Federal budget deficit up more than 60%

Government spending rises to trillion-dollar range while revenue is up slightly.

EMAIL  |   PRINT  |   SHARE  |   RSS
google my aol my msn my yahoo! netvibes
Paste this link into your favorite RSS desktop reader
See all CNNMoney.com RSS FEEDS (close)
By Kenneth Musante, CNNMoney.com staff writer

NEW YORK (CNNMoney.com) -- The federal budget deficit for the first five months of this fiscal year has risen more than 60% from the prior year after ballooning by more than expected in February, the Treasury Department said Wednesday.

In its monthly finance review, the Treasury Department said the budget deficit totaled $263.3 billion for the fiscal year that began Oct. 1, up from $162.2 billion reported in the same period a year earlier.

The deficit for the month of February reached $175.6 billion. A consensus of analysts polled by Briefing.com expected a budget deficit for the month of $170 billion.

Thus far, government spending has risen 10.2% to $1.2 trillion compared to the previous year, while revenue has risen only 1.3% to $967.2 billion.

"In the short run, given the economy is weak, budget deficit is probably a good thing because that means the government is spending money to stimulate the economy," said Gus Faucher, an economist with Moody's Economy.com.

Faucher said that we still have yet to see the affect of the government's stimulus package. Stimulus rebate checks - $600 for individuals and $1200 for couples filing jointly, plus $300 per child - are expected to be mailed out to qualifying households in May.

The government projected that the budget deficit for all of fiscal 2008, which includes stimulus package spending, will total $410 billion, unchanged from last month's estimate, and near 2004's record high of $413 billion.

However, "budget deficit in the long-term means that the government is essentially soaking up money that would normally be invested in the private sector to grow the economy," added Faucher.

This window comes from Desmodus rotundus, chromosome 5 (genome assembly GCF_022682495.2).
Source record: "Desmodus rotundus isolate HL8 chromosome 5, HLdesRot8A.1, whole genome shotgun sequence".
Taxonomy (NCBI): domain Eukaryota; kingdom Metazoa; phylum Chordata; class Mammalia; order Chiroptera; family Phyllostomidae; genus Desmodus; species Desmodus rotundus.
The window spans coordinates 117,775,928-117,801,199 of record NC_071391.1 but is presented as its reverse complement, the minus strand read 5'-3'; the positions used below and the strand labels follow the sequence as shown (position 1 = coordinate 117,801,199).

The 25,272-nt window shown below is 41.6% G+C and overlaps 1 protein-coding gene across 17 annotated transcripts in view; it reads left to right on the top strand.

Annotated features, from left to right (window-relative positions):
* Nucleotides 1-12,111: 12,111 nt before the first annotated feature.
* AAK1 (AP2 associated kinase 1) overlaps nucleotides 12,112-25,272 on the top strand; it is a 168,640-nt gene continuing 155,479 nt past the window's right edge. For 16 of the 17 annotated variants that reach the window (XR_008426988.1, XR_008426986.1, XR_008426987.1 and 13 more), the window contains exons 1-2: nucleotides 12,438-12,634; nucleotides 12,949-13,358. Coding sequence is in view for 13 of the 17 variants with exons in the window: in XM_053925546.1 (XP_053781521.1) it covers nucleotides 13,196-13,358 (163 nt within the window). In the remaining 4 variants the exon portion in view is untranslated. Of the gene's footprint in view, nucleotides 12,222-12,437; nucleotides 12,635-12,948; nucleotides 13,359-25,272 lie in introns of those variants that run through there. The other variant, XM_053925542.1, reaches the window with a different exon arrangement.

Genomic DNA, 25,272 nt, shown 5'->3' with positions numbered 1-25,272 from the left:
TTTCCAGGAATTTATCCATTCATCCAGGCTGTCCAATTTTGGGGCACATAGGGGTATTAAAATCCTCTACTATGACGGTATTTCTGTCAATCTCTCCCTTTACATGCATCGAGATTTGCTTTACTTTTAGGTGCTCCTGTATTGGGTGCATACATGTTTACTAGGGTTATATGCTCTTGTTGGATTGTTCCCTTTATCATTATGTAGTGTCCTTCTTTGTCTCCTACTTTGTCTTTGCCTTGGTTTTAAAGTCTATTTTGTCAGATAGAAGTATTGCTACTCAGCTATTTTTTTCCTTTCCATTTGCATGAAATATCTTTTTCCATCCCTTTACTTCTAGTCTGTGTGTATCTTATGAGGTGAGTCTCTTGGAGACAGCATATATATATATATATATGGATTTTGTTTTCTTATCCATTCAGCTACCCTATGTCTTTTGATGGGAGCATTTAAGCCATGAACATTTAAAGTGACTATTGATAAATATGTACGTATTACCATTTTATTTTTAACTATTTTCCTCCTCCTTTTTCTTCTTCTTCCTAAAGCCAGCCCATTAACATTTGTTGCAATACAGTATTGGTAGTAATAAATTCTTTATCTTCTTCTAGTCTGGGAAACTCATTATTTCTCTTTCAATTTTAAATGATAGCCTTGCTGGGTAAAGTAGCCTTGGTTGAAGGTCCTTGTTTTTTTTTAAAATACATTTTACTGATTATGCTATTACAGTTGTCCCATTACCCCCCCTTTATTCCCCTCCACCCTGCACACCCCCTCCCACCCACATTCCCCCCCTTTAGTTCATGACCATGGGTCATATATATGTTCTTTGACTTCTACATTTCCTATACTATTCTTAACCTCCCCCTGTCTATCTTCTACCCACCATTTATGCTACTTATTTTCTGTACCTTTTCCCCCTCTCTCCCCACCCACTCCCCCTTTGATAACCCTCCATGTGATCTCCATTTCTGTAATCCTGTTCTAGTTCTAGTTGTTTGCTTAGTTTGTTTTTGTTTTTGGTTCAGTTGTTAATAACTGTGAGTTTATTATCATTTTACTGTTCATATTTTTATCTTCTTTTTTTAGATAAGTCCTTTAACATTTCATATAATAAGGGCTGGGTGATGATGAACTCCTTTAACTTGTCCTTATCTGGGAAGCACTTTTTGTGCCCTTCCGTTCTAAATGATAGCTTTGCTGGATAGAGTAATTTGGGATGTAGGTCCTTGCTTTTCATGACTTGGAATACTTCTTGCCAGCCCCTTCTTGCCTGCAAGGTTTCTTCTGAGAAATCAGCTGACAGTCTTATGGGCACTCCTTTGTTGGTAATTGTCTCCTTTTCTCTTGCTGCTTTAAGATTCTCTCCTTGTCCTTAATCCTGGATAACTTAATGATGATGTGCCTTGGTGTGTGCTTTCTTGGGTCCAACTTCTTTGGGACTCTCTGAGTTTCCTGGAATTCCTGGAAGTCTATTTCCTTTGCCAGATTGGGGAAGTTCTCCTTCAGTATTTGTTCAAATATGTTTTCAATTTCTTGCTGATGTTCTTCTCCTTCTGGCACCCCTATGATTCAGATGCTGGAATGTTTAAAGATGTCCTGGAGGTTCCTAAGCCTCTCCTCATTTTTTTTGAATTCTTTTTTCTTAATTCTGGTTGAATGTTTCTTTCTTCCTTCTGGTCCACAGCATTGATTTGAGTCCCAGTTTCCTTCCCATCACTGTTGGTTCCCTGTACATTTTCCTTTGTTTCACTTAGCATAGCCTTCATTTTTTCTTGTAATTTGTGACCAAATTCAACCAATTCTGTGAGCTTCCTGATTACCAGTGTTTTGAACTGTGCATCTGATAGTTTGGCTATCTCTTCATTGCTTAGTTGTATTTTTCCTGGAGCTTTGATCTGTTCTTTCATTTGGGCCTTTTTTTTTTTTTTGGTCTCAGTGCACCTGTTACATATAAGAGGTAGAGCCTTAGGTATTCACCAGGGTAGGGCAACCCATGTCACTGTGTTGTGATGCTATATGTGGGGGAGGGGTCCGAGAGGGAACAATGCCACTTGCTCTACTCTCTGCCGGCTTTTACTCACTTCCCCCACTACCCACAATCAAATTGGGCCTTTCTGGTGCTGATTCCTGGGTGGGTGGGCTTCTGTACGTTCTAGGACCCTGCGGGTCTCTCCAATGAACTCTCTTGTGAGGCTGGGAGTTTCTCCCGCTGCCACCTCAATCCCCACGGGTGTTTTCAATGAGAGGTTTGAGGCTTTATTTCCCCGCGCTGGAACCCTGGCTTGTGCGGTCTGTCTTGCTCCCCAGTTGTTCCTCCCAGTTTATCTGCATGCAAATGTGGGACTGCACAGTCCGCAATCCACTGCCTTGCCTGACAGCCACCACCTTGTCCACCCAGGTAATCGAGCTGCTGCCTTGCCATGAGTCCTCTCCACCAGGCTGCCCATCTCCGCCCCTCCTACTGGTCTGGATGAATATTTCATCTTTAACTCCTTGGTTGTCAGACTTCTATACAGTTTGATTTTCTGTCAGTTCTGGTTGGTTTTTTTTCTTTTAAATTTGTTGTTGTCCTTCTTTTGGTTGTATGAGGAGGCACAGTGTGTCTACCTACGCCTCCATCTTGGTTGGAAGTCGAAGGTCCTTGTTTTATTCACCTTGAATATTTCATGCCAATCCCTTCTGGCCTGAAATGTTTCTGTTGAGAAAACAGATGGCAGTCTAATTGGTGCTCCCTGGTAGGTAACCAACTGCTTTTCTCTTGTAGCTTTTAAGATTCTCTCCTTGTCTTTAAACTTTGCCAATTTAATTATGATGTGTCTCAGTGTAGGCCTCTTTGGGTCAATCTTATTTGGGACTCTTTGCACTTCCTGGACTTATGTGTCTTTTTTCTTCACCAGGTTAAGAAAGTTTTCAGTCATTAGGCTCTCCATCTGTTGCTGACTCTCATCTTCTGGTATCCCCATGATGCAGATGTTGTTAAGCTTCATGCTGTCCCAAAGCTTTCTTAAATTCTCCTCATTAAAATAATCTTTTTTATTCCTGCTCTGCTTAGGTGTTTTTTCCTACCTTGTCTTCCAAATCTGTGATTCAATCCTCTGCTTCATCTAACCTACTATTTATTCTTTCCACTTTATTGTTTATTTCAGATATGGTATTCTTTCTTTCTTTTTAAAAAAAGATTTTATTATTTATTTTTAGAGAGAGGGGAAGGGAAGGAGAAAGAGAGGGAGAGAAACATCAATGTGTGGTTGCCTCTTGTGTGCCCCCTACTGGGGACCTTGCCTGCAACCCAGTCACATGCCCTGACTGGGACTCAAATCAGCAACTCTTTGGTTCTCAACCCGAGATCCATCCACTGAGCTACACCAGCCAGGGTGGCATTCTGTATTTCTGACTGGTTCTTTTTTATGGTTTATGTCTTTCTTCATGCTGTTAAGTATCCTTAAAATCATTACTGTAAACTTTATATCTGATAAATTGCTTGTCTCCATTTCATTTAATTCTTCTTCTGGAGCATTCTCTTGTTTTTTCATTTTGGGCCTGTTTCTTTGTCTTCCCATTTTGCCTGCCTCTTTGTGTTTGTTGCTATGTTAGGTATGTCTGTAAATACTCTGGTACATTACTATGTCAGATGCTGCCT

Congress began debating two rival plans Wednesday aimed at balancing the budget. One, backed by Democrats, would rely on tax hikes when President Bush's tax cuts expire in about three years.

The other, backed by Republicans, would preserve the tax cuts, but slash costly entitlement programs such as Medicare and housing. To top of page

They're hiring!These Fortune 100 employers have at least 350 openings each. What are they looking for in a new hire? More
If the Fortune 500 were a country...It would be the world's second-biggest economy. See how big companies' sales stack up against GDP over the past decade. More
Sponsored By:
5 radical technologies that will change how you get to work From Uber's flying cars to the Hyperloop, these are some of the neatest transportation concepts in the works today. More
Royal wedding: How much will it cost? Meghan Markle's wedding to Prince Harry could cost millions once security is included in the bill. See how the costs break down. More
Robot co-workers? 7 cool technologies changing the way we work Experts believe humans and machines will work much more closely together. More